• Java domain classes are generated from a DB schema. There’s no platform-agnostic DDL yet, but it’s on our TODO list. Beans include support for child collections, FK references, but it’s all lazy and optional – the beans support it, but if you don’t use them, there’s no impact. Use IDs directly if you want, or domain objects themselves. Persistence handles persisting dirty objects only, and saves are only done when requested – no magic flush behaviour.
  • Generated domain classes are for persistence only! Stick your business logic, etc. elsewhere.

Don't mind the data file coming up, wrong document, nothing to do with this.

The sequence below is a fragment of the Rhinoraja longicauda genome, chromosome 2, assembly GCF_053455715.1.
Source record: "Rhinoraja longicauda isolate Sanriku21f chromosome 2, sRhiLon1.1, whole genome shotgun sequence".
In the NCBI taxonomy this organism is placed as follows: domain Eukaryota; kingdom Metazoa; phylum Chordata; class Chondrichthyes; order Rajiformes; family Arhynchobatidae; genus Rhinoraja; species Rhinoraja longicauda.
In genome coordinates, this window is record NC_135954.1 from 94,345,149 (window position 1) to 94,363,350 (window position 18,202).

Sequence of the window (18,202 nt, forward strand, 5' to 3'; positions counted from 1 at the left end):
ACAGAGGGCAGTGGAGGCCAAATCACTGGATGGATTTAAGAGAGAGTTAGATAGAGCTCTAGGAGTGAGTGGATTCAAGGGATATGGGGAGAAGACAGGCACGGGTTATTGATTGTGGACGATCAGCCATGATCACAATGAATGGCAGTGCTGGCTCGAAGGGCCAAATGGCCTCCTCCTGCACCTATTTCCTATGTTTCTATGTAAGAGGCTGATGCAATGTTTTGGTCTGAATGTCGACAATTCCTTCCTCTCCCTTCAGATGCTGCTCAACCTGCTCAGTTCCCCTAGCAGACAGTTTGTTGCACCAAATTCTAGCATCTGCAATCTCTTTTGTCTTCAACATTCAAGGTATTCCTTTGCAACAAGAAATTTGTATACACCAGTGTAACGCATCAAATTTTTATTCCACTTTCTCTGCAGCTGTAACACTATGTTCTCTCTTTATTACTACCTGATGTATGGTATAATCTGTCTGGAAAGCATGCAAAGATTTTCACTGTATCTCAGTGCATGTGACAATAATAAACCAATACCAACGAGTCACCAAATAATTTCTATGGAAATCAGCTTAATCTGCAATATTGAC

• SQL is used for all lookups, including primary key fetches and foreign key relationships. If you need to enhance a lookup, just steal the generated SQL and build on it. Methods and SQL is generated automatically from any indexed column so they are all provided for you automatically and are typesafe. This also provides a warning to the developer – if a lookup is not available in your domain class, it likely will perform poorly since no index exists.
  • Any domain class can be populated from a custom query in a typesafe manner – it’s flexible but easy to use.
  • Improved classes hide the standard JDBC types such as Connnection and Statement for ease of use, but we don’t force any transaction semantics on you, and you can always fall back to things like direct result set handling.
  • Some basic required features like a connection pool, database metadata, and soon, database slave failover.